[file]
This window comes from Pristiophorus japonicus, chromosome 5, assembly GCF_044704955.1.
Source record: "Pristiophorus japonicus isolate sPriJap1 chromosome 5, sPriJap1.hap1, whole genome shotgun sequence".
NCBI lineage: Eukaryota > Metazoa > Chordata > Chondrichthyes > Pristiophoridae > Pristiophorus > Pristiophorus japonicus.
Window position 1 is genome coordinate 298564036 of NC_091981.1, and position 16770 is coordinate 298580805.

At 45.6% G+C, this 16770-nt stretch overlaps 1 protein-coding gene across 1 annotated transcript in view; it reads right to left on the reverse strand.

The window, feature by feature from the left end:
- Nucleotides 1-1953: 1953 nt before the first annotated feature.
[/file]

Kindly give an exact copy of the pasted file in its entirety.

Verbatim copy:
This window comes from Pristiophorus japonicus, chromosome 5, assembly GCF_044704955.1.
Source record: "Pristiophorus japonicus isolate sPriJap1 chromosome 5, sPriJap1.hap1, whole genome shotgun sequence".
NCBI lineage: Eukaryota > Metazoa > Chordata > Chondrichthyes > Pristiophoridae > Pristiophorus > Pristiophorus japonicus.
Window position 1 is genome coordinate 298564036 of NC_091981.1, and position 16770 is coordinate 298580805.

At 45.6% G+C, this 16770-nt stretch overlaps 1 protein-coding gene across 1 annotated transcript in view; it reads right to left on the reverse strand.

The window, feature by feature from the left end:
- Nucleotides 1-1953: 1953 nt before the first annotated feature.